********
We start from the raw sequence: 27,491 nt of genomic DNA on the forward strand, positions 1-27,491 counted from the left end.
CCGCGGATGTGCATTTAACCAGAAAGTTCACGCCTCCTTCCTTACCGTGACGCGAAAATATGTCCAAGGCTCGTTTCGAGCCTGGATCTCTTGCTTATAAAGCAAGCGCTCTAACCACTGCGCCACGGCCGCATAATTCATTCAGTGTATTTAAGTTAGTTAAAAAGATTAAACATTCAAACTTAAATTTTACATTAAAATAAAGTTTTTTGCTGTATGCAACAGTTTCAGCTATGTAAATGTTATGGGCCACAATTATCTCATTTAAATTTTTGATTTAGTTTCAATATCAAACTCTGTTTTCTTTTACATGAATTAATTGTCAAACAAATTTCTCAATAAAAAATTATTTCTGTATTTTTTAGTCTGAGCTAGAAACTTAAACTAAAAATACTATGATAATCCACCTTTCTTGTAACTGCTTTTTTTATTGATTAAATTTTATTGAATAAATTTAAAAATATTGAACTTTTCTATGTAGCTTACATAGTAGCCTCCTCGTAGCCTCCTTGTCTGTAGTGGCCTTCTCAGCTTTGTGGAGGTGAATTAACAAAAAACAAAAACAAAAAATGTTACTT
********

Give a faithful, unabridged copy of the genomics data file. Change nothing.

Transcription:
We start from the raw sequence: 27,491 nt of genomic DNA on the forward strand, positions 1-27,491 counted from the left end.
CCGCGGATGTGCATTTAACCAGAAAGTTCACGCCTCCTTCCTTACCGTGACGCGAAAATATGTCCAAGGCTCGTTTCGAGCCTGGATCTCTTGCTTATAAAGCAAGCGCTCTAACCACTGCGCCACGGCCGCATAATTCATTCAGTGTATTTAAGTTAGTTAAAAAGATTAAACATTCAAACTTAAATTTTACATTAAAATAAAGTTTTTTGCTGTATGCAACAGTTTCAGCTATGTAAATGTTATGGGCCACAATTATCTCATTTAAATTTTTGATTTAGTTTCAATATCAAACTCTGTTTTCTTTTACATGAATTAATTGTCAAACAAATTTCTCAATAAAAAATTATTTCTGTATTTTTTAGTCTGAGCTAGAAACTTAAACTAAAAATACTATGATAATCCACCTTTCTTGTAACTGCTTTTTTTATTGATTAAATTTTATTGAATAAATTTAAAAATATTGAACTTTTCTATGTAGCTTACATAGTAGCCTCCTCGTAGCCTCCTTGTCTGTAGTGGCCTTCTCAGCTTTGTGGAGGTGAATTAACAAAAAACAAAAACAAAAAATGTTACTT